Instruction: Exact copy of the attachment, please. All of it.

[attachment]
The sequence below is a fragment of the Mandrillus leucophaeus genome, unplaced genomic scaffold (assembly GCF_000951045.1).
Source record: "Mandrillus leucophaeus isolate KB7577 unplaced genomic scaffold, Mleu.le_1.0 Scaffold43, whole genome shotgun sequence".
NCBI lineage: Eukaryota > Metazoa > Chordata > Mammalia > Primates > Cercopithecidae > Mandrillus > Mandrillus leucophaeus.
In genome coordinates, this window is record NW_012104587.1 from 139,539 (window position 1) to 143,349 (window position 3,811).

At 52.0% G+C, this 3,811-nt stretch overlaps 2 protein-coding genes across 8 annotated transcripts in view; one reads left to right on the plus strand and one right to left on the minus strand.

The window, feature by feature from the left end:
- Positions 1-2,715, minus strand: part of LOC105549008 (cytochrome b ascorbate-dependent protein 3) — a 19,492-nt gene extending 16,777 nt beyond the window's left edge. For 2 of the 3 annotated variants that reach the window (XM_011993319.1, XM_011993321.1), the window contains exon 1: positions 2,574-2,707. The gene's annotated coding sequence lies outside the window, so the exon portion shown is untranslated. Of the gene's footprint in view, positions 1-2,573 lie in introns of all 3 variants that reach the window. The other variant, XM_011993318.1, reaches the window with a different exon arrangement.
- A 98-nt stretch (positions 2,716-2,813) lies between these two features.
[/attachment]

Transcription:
The sequence below is a fragment of the Mandrillus leucophaeus genome, unplaced genomic scaffold (assembly GCF_000951045.1).
Source record: "Mandrillus leucophaeus isolate KB7577 unplaced genomic scaffold, Mleu.le_1.0 Scaffold43, whole genome shotgun sequence".
NCBI lineage: Eukaryota > Metazoa > Chordata > Mammalia > Primates > Cercopithecidae > Mandrillus > Mandrillus leucophaeus.
In genome coordinates, this window is record NW_012104587.1 from 139,539 (window position 1) to 143,349 (window position 3,811).

At 52.0% G+C, this 3,811-nt stretch overlaps 2 protein-coding genes across 8 annotated transcripts in view; one reads left to right on the plus strand and one right to left on the minus strand.

The window, feature by feature from the left end:
- Positions 1-2,715, minus strand: part of LOC105549008 (cytochrome b ascorbate-dependent protein 3) — a 19,492-nt gene extending 16,777 nt beyond the window's left edge. For 2 of the 3 annotated variants that reach the window (XM_011993319.1, XM_011993321.1), the window contains exon 1: positions 2,574-2,707. The gene's annotated coding sequence lies outside the window, so the exon portion shown is untranslated. Of the gene's footprint in view, positions 1-2,573 lie in introns of all 3 variants that reach the window. The other variant, XM_011993318.1, reaches the window with a different exon arrangement.
- A 98-nt stretch (positions 2,716-2,813) lies between these two features.